The deception is so prevalent that the nation's dietary guidelines are based on this fraudulent science. Common sense would dictate to do away with nutrition science all together.
Don't throw the baby-and your life-out with the bathwater. Some years ago, when I was heavier than I am now, I was cutting down on salt when my sister visited for Christmas and cooked up all her special dishes. She knew I couldn't have much salt, so she bought all low salt ingredients, (as in the package said lower salt), and cooked for a week and a half. Despite keeping up with my Lasix, I felt puffier and puffier and seemed to gain weight. Then one night I noticed I couldn't quite breathe. The ambulance was called-congestive heart failure, something I had never had. I was in the hospital for a few days.
I told my sister that the package saying "low salt" was not enough, various companies and delis load up on the salt so that "low salt" is still too much salt. In the case of the food companies, research has shown that two identical dishes placed side by side, one with salt and one without, have consistently shown to rate the salted one as tasting better. Hence, all the salt in prepared and packaged foods. Apparently canning, even of such basic things as green beans, beets and garbanzo beans, are also high in salt, it goes with the canning process.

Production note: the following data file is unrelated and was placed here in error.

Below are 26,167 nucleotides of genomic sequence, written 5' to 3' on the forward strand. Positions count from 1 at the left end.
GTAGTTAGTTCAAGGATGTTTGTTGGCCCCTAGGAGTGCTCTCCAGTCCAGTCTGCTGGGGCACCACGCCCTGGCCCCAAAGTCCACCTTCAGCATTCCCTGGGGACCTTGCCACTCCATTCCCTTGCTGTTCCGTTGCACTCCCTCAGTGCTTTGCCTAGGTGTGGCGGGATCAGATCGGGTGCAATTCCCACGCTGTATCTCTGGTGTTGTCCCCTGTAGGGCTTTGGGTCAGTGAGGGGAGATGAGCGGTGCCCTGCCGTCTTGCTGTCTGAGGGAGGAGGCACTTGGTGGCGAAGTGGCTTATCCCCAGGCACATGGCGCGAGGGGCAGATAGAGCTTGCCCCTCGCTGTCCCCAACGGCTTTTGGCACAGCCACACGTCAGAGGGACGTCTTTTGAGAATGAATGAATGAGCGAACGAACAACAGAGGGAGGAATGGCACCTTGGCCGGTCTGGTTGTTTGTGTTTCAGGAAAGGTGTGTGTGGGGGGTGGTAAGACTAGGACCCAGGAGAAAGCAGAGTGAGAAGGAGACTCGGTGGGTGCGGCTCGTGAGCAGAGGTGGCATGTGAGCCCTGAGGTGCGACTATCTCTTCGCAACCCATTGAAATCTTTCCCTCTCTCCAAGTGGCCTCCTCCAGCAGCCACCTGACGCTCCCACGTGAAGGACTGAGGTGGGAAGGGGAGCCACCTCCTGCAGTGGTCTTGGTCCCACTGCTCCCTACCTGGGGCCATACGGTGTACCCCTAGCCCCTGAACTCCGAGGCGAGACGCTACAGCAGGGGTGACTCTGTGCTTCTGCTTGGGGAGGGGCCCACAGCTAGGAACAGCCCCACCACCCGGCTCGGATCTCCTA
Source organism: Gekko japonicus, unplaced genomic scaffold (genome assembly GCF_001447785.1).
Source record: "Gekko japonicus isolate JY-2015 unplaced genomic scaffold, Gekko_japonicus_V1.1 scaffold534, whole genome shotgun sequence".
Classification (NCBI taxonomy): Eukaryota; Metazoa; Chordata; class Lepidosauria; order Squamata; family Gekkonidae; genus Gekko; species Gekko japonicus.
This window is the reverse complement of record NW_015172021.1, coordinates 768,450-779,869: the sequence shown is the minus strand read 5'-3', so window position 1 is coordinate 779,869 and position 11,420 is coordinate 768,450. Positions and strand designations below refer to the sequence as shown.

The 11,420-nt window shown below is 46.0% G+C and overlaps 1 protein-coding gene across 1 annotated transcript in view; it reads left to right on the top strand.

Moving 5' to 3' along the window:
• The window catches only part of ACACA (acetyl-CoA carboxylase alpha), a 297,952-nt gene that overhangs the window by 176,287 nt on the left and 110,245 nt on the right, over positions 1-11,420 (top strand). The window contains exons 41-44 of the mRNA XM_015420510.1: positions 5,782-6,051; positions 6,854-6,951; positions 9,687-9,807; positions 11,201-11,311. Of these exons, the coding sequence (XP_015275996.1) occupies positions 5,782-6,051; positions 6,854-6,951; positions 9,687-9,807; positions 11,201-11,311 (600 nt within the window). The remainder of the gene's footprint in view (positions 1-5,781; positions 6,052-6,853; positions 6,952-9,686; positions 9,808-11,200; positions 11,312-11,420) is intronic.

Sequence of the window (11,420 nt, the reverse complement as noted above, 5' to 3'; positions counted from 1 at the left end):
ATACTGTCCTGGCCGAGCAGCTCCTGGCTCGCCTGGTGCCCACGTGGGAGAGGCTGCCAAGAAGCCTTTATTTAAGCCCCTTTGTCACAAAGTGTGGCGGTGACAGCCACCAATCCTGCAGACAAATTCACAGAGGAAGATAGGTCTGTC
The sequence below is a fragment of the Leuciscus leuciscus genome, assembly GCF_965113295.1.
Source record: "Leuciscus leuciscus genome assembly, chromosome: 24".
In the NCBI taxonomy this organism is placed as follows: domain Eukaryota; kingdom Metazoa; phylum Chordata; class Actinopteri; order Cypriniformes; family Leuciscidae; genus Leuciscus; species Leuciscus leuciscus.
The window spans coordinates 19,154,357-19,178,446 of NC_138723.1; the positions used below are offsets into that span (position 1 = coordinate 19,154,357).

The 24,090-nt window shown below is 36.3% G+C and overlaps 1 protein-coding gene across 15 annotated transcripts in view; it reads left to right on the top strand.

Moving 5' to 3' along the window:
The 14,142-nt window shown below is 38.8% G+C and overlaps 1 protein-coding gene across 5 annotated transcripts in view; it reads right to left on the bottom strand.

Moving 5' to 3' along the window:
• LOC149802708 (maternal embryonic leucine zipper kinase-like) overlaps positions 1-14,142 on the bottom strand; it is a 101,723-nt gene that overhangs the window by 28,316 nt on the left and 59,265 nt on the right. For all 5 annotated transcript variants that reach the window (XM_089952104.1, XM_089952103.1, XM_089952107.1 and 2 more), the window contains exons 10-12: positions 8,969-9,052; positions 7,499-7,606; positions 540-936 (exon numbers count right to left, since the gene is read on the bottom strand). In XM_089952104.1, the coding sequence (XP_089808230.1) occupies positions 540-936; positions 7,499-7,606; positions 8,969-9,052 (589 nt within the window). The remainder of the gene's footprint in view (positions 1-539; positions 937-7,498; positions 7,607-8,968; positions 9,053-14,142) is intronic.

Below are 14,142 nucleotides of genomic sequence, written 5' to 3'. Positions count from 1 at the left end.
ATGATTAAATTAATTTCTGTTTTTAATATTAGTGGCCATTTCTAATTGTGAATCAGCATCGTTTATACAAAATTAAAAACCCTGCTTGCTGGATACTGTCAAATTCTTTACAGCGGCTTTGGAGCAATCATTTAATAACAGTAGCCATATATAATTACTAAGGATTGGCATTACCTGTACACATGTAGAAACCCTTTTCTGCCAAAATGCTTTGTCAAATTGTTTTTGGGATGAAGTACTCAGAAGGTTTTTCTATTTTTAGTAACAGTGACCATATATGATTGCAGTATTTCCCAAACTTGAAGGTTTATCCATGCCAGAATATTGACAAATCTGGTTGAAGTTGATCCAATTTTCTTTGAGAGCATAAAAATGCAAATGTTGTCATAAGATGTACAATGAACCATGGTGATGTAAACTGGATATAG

So I just overloaded on the salt so much inthose ten days-despite my sister trying to keep the salt intake "low" - the Lasix I was taking couldn't get it out, and bingo!-congestive heart failure.
Since then I just avoid salt completely. I still take Lasix, have cut down a little on the dose. I don't eat out much because of the salt, and salt substitute, (potassium chloride), works for me quite nicely to impart a little salty zing. My old high school and college chemistry days taught me that when sodium and potassium are substituted for each other in almost any compound, the result produces a very similar compound. Cardiovascular health is almost the only situation where substituting one, (potassium), for the other, (sodium), in a compound actually makes a big difference.
My congestive heart failure occurred six years ago, I kept away from the salt, and haven't had any problems along those lines since. The edema in my shins and ankles is way, way down, when it gets a little larger I increase the Lasix a few days, make sure I haven't been eating any salty foods, (breads and baked goods can have quite a lot of it), and I haven't been bothered since. I have a home blood pressure meter-the kind that automatically inflates-and about the only problem I have is that sometimes the blood pressure gets below 105 occasionally and I feel a little dizzy, so I cut down on the Lasix. Otherwise, the blood pressure / congestive heart situation is completely under control. All from severely limiting salt. So nutrition science still has much to give us.